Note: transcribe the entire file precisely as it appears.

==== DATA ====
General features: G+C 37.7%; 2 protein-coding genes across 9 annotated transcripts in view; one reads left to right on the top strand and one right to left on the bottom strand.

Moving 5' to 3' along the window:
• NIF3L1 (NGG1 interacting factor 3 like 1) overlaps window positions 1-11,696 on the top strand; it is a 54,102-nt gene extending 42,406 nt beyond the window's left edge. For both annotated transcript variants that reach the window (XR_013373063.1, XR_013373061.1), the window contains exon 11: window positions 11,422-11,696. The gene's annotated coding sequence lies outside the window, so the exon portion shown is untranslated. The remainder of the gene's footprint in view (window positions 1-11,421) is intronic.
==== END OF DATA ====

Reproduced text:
General features: G+C 37.7%; 2 protein-coding genes across 9 annotated transcripts in view; one reads left to right on the top strand and one right to left on the bottom strand.

Moving 5' to 3' along the window:
• NIF3L1 (NGG1 interacting factor 3 like 1) overlaps window positions 1-11,696 on the top strand; it is a 54,102-nt gene extending 42,406 nt beyond the window's left edge. For both annotated transcript variants that reach the window (XR_013373063.1, XR_013373061.1), the window contains exon 11: window positions 11,422-11,696. The gene's annotated coding sequence lies outside the window, so the exon portion shown is untranslated. The remainder of the gene's footprint in view (window positions 1-11,421) is intronic.